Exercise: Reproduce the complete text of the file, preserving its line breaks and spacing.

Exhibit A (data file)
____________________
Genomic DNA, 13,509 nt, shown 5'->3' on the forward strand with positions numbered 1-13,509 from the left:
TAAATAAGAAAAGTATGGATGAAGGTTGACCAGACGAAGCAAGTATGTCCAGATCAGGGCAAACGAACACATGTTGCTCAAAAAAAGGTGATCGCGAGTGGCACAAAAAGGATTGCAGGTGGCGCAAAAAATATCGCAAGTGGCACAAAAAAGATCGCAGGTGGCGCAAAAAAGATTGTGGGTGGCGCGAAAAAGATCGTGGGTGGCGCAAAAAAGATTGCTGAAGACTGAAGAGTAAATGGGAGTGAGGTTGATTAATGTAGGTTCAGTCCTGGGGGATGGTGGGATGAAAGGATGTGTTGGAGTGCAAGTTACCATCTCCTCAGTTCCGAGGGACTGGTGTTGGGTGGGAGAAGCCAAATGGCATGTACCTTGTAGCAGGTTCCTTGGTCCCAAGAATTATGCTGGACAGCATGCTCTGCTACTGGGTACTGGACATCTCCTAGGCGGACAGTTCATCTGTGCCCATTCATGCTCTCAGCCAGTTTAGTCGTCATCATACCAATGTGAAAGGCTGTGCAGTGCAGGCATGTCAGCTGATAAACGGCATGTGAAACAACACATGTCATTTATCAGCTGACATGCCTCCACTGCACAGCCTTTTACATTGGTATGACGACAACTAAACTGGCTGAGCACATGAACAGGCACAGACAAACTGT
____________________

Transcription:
Genomic DNA, 13,509 nt, shown 5'->3' on the forward strand with positions numbered 1-13,509 from the left:
TAAATAAGAAAAGTATGGATGAAGGTTGACCAGACGAAGCAAGTATGTCCAGATCAGGGCAAACGAACACATGTTGCTCAAAAAAAGGTGATCGCGAGTGGCACAAAAAGGATTGCAGGTGGCGCAAAAAATATCGCAAGTGGCACAAAAAAGATCGCAGGTGGCGCAAAAAAGATTGTGGGTGGCGCGAAAAAGATCGTGGGTGGCGCAAAAAAGATTGCTGAAGACTGAAGAGTAAATGGGAGTGAGGTTGATTAATGTAGGTTCAGTCCTGGGGGATGGTGGGATGAAAGGATGTGTTGGAGTGCAAGTTACCATCTCCTCAGTTCCGAGGGACTGGTGTTGGGTGGGAGAAGCCAAATGGCATGTACCTTGTAGCAGGTTCCTTGGTCCCAAGAATTATGCTGGACAGCATGCTCTGCTACTGGGTACTGGACATCTCCTAGGCGGACAGTTCATCTGTGCCCATTCATGCTCTCAGCCAGTTTAGTCGTCATCATACCAATGTGAAAGGCTGTGCAGTGCAGGCATGTCAGCTGATAAACGGCATGTGAAACAACACATGTCATTTATCAGCTGACATGCCTCCACTGCACAGCCTTTTACATTGGTATGACGACAACTAAACTGGCTGAGCACATGAACAGGCACAGACAAACTGT